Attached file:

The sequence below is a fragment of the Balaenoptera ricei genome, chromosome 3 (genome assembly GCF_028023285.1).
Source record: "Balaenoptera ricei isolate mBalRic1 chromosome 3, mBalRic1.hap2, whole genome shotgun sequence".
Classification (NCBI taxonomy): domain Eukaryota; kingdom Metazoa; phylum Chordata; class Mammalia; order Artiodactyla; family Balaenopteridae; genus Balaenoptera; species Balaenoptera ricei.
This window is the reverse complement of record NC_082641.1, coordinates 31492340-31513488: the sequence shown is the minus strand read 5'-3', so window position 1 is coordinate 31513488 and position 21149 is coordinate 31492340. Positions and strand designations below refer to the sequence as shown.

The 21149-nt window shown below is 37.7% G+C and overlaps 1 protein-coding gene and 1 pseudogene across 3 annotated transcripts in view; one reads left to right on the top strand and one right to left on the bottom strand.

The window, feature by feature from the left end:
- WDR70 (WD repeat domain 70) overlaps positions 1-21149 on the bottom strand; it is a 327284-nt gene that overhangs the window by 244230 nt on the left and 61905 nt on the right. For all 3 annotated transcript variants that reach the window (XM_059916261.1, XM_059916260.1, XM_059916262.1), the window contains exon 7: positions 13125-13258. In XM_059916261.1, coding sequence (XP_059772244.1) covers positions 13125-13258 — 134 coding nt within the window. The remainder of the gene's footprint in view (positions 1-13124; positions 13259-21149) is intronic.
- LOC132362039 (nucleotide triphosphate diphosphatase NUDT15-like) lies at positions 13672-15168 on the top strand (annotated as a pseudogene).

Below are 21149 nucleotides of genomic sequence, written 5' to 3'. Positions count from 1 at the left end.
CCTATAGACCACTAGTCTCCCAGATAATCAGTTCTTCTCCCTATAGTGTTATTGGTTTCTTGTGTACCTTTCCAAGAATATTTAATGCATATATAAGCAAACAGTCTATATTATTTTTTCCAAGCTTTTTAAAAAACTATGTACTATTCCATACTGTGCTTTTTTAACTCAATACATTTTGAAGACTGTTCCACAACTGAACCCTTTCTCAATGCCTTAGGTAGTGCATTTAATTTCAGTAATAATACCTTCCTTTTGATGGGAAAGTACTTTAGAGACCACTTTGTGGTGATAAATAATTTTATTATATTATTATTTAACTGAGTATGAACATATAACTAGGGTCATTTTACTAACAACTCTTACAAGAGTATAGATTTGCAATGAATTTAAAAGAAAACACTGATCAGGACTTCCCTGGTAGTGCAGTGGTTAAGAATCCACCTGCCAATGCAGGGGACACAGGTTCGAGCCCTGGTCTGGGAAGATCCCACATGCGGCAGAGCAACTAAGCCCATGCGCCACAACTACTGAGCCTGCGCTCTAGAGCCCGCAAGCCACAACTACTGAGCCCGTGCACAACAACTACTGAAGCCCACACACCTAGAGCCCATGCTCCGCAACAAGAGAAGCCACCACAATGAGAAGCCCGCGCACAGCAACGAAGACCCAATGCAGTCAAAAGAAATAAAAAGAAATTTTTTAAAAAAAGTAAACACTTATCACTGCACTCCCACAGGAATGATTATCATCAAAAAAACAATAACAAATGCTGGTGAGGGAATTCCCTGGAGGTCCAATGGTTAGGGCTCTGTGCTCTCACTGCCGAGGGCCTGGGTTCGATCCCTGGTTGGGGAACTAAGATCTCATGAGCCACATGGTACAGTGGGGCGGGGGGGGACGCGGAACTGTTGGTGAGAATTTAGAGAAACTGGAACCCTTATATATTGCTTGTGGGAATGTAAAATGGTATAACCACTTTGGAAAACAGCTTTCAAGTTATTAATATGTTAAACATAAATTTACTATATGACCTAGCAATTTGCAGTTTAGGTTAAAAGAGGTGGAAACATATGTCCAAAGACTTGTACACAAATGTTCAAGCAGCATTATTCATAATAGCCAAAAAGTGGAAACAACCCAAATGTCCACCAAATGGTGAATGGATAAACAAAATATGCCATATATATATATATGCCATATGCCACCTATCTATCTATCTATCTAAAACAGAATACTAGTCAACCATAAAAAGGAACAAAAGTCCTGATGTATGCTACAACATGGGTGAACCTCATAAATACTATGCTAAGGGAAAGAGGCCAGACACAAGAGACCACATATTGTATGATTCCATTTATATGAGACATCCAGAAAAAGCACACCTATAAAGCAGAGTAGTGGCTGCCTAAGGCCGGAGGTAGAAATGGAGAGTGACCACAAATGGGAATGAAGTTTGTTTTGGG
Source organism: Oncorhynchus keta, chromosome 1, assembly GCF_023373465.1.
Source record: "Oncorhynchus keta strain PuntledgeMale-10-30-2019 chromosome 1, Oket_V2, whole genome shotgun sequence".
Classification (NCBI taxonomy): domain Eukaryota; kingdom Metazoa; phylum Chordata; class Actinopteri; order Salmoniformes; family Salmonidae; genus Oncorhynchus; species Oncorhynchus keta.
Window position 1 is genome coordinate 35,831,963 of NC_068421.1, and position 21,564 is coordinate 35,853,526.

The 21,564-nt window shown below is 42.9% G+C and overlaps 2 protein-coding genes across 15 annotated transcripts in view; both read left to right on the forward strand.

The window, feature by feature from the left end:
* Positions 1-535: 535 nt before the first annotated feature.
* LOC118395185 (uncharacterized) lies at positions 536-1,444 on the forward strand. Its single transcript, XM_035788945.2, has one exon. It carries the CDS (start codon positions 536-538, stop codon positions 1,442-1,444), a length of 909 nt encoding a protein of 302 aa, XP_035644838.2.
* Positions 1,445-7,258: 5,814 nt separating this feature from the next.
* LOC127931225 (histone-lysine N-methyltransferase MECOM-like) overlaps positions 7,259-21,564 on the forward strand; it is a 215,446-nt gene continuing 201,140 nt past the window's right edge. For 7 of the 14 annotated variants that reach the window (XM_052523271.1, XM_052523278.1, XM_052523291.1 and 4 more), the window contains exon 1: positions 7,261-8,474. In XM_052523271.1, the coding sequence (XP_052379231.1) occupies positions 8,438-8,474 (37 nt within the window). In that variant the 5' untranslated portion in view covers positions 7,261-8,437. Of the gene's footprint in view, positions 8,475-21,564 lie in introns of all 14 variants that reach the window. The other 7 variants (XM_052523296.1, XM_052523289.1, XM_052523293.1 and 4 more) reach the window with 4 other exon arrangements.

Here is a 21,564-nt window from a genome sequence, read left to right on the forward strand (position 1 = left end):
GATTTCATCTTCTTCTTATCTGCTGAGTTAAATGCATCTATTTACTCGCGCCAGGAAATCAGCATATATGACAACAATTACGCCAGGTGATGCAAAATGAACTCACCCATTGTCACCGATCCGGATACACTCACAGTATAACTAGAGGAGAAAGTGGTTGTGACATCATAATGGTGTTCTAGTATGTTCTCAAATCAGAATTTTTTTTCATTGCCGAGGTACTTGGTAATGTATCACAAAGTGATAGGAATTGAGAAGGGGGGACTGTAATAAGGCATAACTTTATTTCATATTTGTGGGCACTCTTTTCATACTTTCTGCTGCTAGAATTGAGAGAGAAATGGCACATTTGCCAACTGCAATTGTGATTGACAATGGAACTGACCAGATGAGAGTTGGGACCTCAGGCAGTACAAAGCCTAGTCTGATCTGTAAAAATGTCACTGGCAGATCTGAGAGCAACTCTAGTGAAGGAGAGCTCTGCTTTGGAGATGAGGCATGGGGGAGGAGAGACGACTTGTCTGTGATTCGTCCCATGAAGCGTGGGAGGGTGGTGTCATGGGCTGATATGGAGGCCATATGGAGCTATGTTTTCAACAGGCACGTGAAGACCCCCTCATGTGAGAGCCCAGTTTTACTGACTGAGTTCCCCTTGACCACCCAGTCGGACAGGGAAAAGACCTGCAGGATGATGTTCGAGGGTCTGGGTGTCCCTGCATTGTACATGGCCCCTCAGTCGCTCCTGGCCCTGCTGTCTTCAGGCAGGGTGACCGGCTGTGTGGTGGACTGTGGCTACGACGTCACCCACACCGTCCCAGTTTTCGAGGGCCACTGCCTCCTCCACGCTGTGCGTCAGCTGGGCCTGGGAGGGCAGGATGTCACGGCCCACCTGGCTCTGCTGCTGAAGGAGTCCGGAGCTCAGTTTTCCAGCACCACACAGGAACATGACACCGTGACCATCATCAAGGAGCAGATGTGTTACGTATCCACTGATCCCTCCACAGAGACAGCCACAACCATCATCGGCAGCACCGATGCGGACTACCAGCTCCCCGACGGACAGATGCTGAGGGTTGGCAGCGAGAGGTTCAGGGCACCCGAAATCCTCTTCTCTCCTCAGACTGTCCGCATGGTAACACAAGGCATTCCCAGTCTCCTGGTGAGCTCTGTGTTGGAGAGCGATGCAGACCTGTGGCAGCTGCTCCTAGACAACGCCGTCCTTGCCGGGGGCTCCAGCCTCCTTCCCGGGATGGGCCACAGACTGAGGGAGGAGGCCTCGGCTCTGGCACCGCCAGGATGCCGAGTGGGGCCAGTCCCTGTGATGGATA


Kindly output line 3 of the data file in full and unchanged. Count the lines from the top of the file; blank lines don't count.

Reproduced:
Classification (NCBI taxonomy): domain Eukaryota; kingdom Metazoa; phylum Chordata; class Mammalia; order Artiodactyla; family Balaenopteridae; genus Balaenoptera; species Balaenoptera ricei.